Mandoline slicer: I love to make salads and vegetable dishes, and this slicer gives me a beautifully uniform cut whether it is shredding cabbages or thin slices of bell peppers, onions, carrots, radish. The cutting happens with the slightest of touches, no pressure needed. The blades are also very sharp so it needs utmost caution while using.
Brand: OXO Good Grips
Milk frother: This is another tiny piece of equipment I use every day. I keep two of these in my kitchen at all times, one for frothing up milk for coffee and cocoa, and another for whisking creamy salad dressings. I have tried many brands but none of them work as good as the simple and inexpensive one from IKEA.
Chef, Food blogger, author
Founder of food blog masterchefmom, author of My Genius Lunchbox
Electric rice cooker: This is extremely essential for my day to day cooking, which comprises freshly cooked rice, plain dal (mostly arhar), sambar or rasam, and a subzi to go along. I keep rice for boiling along with a bowl of dal in the rice cooker; it takes just takes few minutes to start after which the cooking happens in auto mode. Once cooked, the cooker automatically switches to ‘keep warm’ till we’re ready to eat.
Vegetable peeler and knife: While the cooker is doing its work, this peeler does quick work when it comes to the vegetables I want to use for the sambar or rasam and subzi, followed by chopping and shaping them with the knife.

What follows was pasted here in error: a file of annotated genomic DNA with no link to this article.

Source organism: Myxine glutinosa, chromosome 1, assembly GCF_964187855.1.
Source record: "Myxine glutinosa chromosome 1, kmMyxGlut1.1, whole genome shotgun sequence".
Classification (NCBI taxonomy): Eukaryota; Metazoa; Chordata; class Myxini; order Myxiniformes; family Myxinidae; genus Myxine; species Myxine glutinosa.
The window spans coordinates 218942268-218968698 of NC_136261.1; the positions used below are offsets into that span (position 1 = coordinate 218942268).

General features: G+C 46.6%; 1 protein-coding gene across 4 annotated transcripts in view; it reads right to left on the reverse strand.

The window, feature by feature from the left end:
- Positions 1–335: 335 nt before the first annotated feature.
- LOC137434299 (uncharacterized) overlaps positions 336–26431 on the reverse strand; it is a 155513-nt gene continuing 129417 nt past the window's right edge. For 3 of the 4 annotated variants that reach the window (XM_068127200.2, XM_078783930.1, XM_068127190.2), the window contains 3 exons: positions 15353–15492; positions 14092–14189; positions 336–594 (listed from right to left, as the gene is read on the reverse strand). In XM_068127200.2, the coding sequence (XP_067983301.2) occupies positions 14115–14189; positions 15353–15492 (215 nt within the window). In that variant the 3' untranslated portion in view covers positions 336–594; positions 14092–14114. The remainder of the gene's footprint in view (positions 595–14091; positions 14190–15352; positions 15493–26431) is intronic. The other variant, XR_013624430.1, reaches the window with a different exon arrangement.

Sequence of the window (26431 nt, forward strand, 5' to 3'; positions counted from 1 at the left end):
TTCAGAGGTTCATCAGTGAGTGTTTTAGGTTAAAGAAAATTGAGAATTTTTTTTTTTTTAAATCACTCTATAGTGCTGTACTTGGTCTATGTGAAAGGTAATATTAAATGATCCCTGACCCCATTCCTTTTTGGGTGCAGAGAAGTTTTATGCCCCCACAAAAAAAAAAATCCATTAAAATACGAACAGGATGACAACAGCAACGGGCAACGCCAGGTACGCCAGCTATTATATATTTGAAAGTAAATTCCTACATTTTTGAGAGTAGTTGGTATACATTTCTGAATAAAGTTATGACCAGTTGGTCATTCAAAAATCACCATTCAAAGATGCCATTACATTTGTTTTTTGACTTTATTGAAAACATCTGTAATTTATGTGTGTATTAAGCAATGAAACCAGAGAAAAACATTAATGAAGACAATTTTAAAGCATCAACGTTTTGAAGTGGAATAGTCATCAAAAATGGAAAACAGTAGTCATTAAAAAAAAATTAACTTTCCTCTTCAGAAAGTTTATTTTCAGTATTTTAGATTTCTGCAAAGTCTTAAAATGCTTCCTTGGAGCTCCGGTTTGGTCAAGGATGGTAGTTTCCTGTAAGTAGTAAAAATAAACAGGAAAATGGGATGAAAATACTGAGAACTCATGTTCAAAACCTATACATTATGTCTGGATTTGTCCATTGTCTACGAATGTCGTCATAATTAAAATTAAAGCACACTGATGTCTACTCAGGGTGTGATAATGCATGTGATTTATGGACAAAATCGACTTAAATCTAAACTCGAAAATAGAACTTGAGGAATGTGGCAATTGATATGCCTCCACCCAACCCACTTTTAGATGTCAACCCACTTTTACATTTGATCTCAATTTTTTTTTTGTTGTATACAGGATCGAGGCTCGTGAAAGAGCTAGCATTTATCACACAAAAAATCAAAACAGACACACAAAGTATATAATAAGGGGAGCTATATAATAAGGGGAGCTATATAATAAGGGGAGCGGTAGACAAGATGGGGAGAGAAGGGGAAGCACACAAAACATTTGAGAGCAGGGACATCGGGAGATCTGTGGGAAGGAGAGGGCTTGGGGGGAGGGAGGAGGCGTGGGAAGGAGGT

Medium-sized stainless steel pan and kadai: Particularly useful and necessary to sauté, roast, fry or boil the ingredients and make the dish of your choice in quick time.
Brand: Vinod Steel
Mixer grinder: My absolute favourite gadget in the kitchen is my Hamilton Beach mixer-grinder. It’s super-powerful and comes with a set of three jars. What I love the most about it is the stainless steel body that makes it healthier and definitely sturdier.
Brand: Hamilton Beach
Silicon baking mats: I love alternate-baking—and most of these recipes are very tricky to work with and can easily stick to baking trays. My silicon mats from Amazon Basics are super-handy and make my work a breeze. Given that they’re reused over and over, they are environment-friendly too!
Cast-iron appam chatti: This chatti (traditional appam pan) is an heirloom piece, passed on from my grandmother to my mother to me. It is extremely seasoned; when I make appams on it, they turn out so beautiful—the fermentation is more visible. You can see the effect of the tool on the appam. I have many cast-iron chattis but the heirloom one is the one I swear by.
Brass uruli: I have various urulis (traditional round vessel) passed down the generations. But there is a recent one I picked up from Kerela from Green Heirloom.
Brand: Green Heirloom
Knife: I’ve always used a Wüsthof, and I really like it because it just cuts the vegetables perfectly. I carry it with me wherever I travel because I don’t know where I will have to cook, so I always have my knife kit and the Wüsthof is there in it.
Cast-iron dosa pan: The one that I use, even though very old, is of great quality.
Clay pot: The kind of cuisine that I prepare, the traditional Ootupura meals, means I use a lot of the traditional clay pots typically used for such food.
● While Balakrishnan’s tools and utensils have predominantly been in her family for generations, she recommends Green Heirloom, Zishta.com,
Kitsch.in and Amazon.in for similar products. “There is now a lot of demand for clay pots and cast-iron utensils, urulis, etc because of the
health-oriented element. The benefits are so many.”
● When buying such items, Balakrishnan says, be sure that it is seasoned and even if it is, it is important to know how to season it and then use
● I thought this would be useful particularly for her because she relies on traditional utensils for her cooking….